Coping with Discrimination

Discrimination has been in the news as of late and we felt it would be beneficial for those reading this newsletter to learn how to cope when you are feeling discriminated against. The formal definition of discrimination is “the unfair or prejudicial treatment of people and groups based on characteristics such as race, gender, or sexual orientation.” Today, we’ll focus less on the “why” discrimination happens but on how it can impact the life of someone who has been a victim of discriminatory behavior.

The first thing is to recognize the intense emotional reactions that one may feel when it happens to them. Discrimination-related stress can lead to severe levels of anger, anxiety, fear, resentment, sadness, self-blame, and self-doubt (the list goes even further!). If you allow this stress to build up, it can lead to a wide variety of physical and mental health problems including obesity, high blood pressure, and even substance abuse. Additionally, it can have an impact on your day-to-day behaviors that may hurt your ability to take advantage of educational and career opportunities because you are avoiding situations that may increase your level of stress. Now, these are all reasonable responses to what can be a VERY difficult situation. If you are suffering from discriminatory treatment, then the first thing you should do is report it if you can. Also, do not hesitate to seek out professional help. However, here are some simple tips for the moment that can help you manage your stress:

Take deep breaths. This may seem simple but taking a deep breath has shown to lower cortisol levels. This will reduce your stress and anxiety.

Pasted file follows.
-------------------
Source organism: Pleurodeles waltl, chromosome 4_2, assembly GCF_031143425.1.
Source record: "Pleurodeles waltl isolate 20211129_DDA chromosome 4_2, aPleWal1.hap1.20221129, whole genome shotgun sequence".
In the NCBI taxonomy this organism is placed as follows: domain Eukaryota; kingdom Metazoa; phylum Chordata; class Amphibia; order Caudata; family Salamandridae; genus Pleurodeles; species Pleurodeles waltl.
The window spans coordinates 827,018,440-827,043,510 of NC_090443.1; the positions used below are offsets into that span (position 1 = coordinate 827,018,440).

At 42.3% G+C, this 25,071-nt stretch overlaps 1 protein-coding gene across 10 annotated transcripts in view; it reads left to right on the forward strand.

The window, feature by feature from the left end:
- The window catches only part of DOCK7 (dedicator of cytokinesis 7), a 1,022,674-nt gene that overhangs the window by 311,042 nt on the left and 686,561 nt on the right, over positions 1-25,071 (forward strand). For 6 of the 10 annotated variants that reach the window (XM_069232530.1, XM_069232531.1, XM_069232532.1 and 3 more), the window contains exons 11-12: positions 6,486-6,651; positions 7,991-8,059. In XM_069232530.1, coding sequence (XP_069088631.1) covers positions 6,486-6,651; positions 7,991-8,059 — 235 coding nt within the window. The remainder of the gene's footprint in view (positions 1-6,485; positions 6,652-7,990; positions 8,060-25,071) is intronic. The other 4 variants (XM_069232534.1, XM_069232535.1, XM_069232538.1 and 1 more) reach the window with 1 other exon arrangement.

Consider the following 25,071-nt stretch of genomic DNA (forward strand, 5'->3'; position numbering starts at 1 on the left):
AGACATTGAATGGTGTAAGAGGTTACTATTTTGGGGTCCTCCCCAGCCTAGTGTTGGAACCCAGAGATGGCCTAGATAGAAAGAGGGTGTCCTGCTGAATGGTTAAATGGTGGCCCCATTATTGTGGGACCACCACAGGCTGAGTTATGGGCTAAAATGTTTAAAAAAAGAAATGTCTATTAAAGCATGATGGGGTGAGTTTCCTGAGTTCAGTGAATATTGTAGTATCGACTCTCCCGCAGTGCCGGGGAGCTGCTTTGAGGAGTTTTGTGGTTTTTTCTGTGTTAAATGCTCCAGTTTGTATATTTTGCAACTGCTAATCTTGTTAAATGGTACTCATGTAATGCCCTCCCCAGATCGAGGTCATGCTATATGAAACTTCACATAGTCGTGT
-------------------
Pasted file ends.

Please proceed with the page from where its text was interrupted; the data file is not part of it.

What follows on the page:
Disconnect. Turn off your phone or take a break from social media. These things may be triggers for your stress and anxiety so practicing mindful isolation can help you cope.

Seek physical connection. Receiving a hug from someone close to you releases chemicals that will reduce your stress and anxiety.

Write it down. This can have meditative and reflective effects which will help reduce your stress.

Nap. This also helps reduce your cortisol levels which, you guessed it, can reduce your stress and anxiety. 

Work it off. Exercising has shown to be a safe and controlled way to release your anger that may be building up causing your nervous system to be more stressed.

Remember God’s Love. God sent his Son, Jesus Christ, to die for our sins, so that we may have eternal life. His work on the cross and being raised to life conquers the curse of discrimination brought on by the original sin. You are valued beyond human measure – no one can take that from you.

Stress and anxiety stemming from being discriminated against can create significant mental health fallout. Practice these simple tips but most importantly, seek out those in your personal support system and don’t be ashamed if you need professional help to cope with the trauma of discriminant behavior.

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